the Big Eq is definitely about having the basics down and polishing it all up. One thing that helped me tremendously is videotaping yourself. To this day, some 20+ years after I did the Medal/Maclay, I can still see myself in my minds eye when I'm riding. It just helps you visualize what you are doing and how to improve it. Someone can tell you until the cows come home that you're jumping ahead, but until you actually see what you're doing, sometimes it doesn't click.
            My mom videos my riding alllll the time. Thats how I decide what I'm happy with and what I want to work on. Both my jumping ahead and my leg slipping are very minor, but I'm a perfectionist when it comes to my riding.

            Comment

            • Original Poster

              #7
              Originally posted by Lazy Palomino Hunter View Post
              I can't help with the jumping ahead business (I am a first class offender ).

              Re: the leg thing. incorporate a lot of variety in your riding routine! Every time you ride you should be practicing lots of different exercises- vertical far, double posting, sitting trot, lots of 2 point, posting the canter, leg yielding, turns on the forehand and haunches, spiraling circles, multiple simple changes down the center line, switching between half seat/full seat/2 point at the canter, etc.. There's never a reason to not do at least 1 or 2 of those during a ride.

              A slipping leg is a sign of your balance being off (if you were totally balanced over your leg, it wouldn't be moving), so it's balance exercises that will fix it.

              Practice makes perfect!

              And in terms of actually being in the show ring... this is a little silly, but you have to ride like you want to win. Walk in like you own the place and ride like you truly believe you deserve a blue ribbon. This is ESPECIALLY true on the flat. I can say this with relative authority since I was undefeated on the flat through an entire season of IHSA, and later went on to get good ribbons at several Tournaments of Champions and IHSA Nationals.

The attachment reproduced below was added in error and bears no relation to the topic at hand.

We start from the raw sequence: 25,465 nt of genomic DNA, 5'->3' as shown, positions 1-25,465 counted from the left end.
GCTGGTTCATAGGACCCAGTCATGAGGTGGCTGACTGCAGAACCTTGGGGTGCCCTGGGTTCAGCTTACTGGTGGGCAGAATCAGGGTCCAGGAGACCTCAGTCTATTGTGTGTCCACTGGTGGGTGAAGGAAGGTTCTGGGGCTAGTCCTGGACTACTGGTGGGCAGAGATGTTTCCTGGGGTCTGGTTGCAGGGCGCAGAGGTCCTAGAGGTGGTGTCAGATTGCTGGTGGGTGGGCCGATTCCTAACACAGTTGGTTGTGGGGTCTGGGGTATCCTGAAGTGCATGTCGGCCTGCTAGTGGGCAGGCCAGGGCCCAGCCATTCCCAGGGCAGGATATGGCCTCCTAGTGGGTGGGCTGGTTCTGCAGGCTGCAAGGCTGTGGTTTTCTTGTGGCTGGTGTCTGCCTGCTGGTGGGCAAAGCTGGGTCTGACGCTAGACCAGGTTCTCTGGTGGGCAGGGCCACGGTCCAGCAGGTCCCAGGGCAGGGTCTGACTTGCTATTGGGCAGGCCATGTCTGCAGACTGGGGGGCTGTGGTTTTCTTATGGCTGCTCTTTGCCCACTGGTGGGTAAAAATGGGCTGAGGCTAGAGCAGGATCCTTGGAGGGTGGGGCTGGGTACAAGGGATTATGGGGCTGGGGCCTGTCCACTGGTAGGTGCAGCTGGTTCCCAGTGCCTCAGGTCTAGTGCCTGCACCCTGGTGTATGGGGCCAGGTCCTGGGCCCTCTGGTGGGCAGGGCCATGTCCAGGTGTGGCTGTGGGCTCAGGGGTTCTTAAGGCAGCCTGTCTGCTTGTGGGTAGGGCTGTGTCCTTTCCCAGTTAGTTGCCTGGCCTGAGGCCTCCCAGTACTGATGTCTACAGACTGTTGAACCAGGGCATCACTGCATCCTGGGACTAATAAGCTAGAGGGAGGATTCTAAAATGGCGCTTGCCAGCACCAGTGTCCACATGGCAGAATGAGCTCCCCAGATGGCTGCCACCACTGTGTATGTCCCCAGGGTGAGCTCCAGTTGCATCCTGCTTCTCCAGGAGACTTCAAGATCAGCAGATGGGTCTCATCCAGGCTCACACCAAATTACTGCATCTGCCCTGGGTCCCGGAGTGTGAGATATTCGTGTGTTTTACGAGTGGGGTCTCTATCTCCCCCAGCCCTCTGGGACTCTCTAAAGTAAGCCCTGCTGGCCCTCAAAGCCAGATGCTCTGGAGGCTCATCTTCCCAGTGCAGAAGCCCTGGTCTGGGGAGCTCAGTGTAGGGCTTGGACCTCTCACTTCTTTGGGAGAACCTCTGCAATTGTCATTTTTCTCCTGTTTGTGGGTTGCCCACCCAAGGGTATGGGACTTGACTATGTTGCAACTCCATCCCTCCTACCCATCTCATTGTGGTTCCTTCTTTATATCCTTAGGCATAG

Thanks! I will definitely do some of those! I think one of my problems with my leg is that I'm really bad about not sinking down into it because yesterday I was riding a pony whose movement isn't as big as my horse's(duh...) and my leg didn't move at all. Plus, when I think about sinking into my leg it doesn't move. Guess I'll just have to ingrain that into my head. Definitely gonna try those exercises though.

              Comment


              • #8
                The best thing I ever did was to remove my stirrups from my saddle and have my trainer hide them (which she did happily hahaha). I rode the entire fall/winter before my last junior year with no irons (lessons, hacking, everything) and boy did it pay off. I stopped jumping ahead of my horse pretty quickly and my leg was rock solid....and the judges seemed to notice, too

                Comment

                • Original Poster

                  #9
                  Originally posted by theinstigator View Post
                  The best thing I ever did was to remove my stirrups from my saddle and have my trainer hide them (which she did happily hahaha). I rode the entire fall/winter before my last junior year with no irons (lessons, hacking, everything) and boy did it pay off. I stopped jumping ahead of my horse pretty quickly and my leg was rock solid....and the judges seemed to notice, too
                  I actually just started a month without stirrups.

                  Comment


                  • #10
                    try jumping without stirrups for jumping ahead, then u cant pull urself infront of your horse unless you use a lot of muscle (and it will be painful!!)